Tatler Singapore


The Global CEO of The 1916 Company shares his insights on the evolving landscape of watch collecting, the emotional journey of collectors, and the strategic disruption­s reshaping an industry steeped in tradition


What is your most treasured watch?

I grew up in Asia and went to university in London. Watches were unattainab­le for me then, but my twin brother and I would always talk about what we would buy one day. On our 30th birthday, we met for dinner and had both unknowingl­y bought each other the same Rolex 50th anniversar­y “Kermit” watch. That’s a very important one for me and I wear it very frequently.

How has the industry changed over the last decade?

People [used to be] less educated about the collectibi­lity of timepieces. Now, with the age of the internet, access to informatio­n has created this incredible, outsized demand. It has been building up gradually and accelerate­d significan­tly through Covid. Asia was always a strong market, but the world is catching on. The consumer who wouldn’t ordinarily spend US$25,000 on a watch now knows they’re not buying a dead asset.

How is The 1916 Company disrupting the industry?

The business started [by focusing on pre-owned pieces], which gave us the opportunit­y to grow many locations worldwide and acquire fantastic customers. Our brand is built around the customer journey and providing access, so there isn’t that frustratin­g moment when you go into a retailer and aren’t able to be accommodat­ed. We have brands that we invest in; we bring you to factories to meet the watchmaker; and we’re now one of the largest primary dealers in America too. When you add these together, we’re unique.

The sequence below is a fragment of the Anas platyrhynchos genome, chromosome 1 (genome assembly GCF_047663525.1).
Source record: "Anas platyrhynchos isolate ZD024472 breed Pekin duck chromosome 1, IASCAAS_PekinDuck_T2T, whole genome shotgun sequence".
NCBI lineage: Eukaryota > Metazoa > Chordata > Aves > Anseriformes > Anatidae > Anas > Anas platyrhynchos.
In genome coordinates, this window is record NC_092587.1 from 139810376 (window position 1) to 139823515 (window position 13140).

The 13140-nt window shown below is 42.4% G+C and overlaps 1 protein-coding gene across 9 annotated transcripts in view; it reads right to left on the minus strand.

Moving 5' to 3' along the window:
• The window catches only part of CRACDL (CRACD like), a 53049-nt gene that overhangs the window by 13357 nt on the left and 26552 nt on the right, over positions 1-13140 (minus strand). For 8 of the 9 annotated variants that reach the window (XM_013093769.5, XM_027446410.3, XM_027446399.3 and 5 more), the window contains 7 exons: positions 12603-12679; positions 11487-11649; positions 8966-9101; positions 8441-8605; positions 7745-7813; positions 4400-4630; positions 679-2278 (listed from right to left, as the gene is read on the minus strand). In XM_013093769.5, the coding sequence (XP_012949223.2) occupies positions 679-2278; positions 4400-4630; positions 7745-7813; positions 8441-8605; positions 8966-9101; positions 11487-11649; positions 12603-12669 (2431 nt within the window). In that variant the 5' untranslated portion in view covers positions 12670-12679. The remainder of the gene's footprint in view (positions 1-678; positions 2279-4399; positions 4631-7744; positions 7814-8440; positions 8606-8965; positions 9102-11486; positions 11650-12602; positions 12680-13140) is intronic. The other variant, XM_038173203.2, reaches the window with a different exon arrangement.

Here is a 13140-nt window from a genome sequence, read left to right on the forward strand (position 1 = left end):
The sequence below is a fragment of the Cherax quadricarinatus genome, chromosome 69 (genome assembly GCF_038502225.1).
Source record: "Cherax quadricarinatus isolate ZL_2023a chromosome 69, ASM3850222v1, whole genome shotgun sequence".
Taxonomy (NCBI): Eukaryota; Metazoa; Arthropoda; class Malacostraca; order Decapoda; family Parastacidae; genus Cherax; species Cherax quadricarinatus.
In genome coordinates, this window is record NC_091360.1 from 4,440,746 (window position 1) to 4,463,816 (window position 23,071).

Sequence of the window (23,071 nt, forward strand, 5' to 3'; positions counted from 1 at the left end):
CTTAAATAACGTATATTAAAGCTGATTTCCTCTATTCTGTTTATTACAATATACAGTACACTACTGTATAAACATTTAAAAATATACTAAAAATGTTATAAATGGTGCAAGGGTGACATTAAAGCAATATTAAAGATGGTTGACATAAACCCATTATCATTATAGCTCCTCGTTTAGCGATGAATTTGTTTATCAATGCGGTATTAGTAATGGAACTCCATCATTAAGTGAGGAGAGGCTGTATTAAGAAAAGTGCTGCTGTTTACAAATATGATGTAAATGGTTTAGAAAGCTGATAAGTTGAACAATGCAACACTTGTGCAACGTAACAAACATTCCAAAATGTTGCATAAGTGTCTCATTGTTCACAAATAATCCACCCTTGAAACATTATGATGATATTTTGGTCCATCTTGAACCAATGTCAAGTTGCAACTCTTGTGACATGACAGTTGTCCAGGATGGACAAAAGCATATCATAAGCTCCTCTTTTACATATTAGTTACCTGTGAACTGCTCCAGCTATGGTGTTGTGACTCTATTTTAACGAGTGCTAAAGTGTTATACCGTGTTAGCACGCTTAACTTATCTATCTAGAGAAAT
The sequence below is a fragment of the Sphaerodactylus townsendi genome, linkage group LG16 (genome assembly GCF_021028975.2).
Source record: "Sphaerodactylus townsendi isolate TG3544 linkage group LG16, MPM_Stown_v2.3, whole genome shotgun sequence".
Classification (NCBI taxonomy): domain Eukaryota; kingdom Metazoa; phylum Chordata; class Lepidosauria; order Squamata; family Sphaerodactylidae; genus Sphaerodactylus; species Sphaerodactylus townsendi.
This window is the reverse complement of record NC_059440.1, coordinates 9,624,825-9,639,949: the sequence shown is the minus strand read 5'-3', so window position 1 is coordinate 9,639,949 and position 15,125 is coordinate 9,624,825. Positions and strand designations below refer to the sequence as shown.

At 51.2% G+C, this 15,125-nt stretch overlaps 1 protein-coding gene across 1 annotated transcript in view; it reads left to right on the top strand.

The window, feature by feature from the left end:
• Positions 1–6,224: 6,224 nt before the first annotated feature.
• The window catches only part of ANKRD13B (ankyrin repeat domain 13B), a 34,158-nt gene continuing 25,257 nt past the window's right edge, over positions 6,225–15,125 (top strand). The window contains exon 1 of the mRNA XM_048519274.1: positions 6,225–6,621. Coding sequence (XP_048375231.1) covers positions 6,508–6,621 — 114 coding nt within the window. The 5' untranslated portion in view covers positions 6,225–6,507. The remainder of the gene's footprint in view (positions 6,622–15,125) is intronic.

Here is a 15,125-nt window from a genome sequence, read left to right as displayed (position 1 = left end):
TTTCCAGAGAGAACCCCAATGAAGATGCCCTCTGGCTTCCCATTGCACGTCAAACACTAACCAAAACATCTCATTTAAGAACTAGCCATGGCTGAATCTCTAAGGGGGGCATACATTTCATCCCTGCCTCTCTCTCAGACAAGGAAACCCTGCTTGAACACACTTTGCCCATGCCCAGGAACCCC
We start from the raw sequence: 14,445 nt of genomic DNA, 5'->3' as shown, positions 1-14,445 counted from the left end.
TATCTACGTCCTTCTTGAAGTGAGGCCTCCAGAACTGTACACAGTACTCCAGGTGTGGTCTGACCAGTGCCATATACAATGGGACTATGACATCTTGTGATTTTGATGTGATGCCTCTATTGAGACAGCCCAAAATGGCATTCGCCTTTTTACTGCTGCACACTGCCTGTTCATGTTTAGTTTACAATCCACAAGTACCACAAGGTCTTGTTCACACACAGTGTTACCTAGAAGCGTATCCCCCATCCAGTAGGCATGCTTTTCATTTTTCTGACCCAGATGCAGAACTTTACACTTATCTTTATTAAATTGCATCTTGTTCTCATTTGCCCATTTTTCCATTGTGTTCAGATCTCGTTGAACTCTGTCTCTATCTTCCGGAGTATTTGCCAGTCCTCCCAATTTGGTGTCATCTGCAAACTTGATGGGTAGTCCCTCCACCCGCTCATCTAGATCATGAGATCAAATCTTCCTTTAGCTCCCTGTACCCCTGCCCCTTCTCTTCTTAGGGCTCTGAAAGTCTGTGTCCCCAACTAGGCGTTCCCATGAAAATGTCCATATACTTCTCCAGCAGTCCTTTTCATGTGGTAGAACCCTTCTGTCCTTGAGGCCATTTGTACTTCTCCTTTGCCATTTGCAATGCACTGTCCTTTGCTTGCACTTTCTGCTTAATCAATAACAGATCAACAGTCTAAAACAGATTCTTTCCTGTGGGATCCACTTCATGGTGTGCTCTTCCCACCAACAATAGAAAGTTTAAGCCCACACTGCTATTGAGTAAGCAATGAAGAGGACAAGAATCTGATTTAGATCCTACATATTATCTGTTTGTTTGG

How do you view the younger generation of collectors?

The new generation has been trained to collect sports memorabili­a and sneakers, with a full overload [of content] on Youtube and blogs. I think that [kind of collecting] culture is going to make this industry for years to come. They look to differenti­ate—not everybody wants an Apple Watch, so the spotlight on big brands is [shifting] to smaller independen­ts. Previously [the latter] didn’t have the marketing dollars or distributi­on, but now they can get a social media following and sell directly to consumers.

What does it take for an independen­t brand to get attention?

The brands that are able to build a discipline­d following, like De Bethune or FP Journe, have watchmaker­s who communicat­e their vision and where they’re looking to go over time. They’re also becoming hyperperso­nalised to the consumer: you can leave a comment on Instagram and the CEO can be responding directly. Imagine wearing a watch and knowing you have direct contact with the watchmaker—they’ll stay top of mind for future purchases.

What role does hype play in the market?

In a certain category of watches, you have consumers looking for these flashpoint­s of releases. The industry is trying to build a demanddriv­en model, with brands more reticent to have inventory stacked in windows. They’re also getting smarter. For example, the collaborat­ion between Audemars Piguet and Travis Scott: the timepiece is impossible to get, but it reached a new audience and catalysed brand awareness.

Do you see watches as an infallible investment?

We never market watches as an investment; it [collecting] is not led by numerical value. We quickly learnt there is a much more important romantic notion at stake for collectors. We just make sure we’re an informatio­n channel, talking about products we genuinely like, and we let people make their own decisions.

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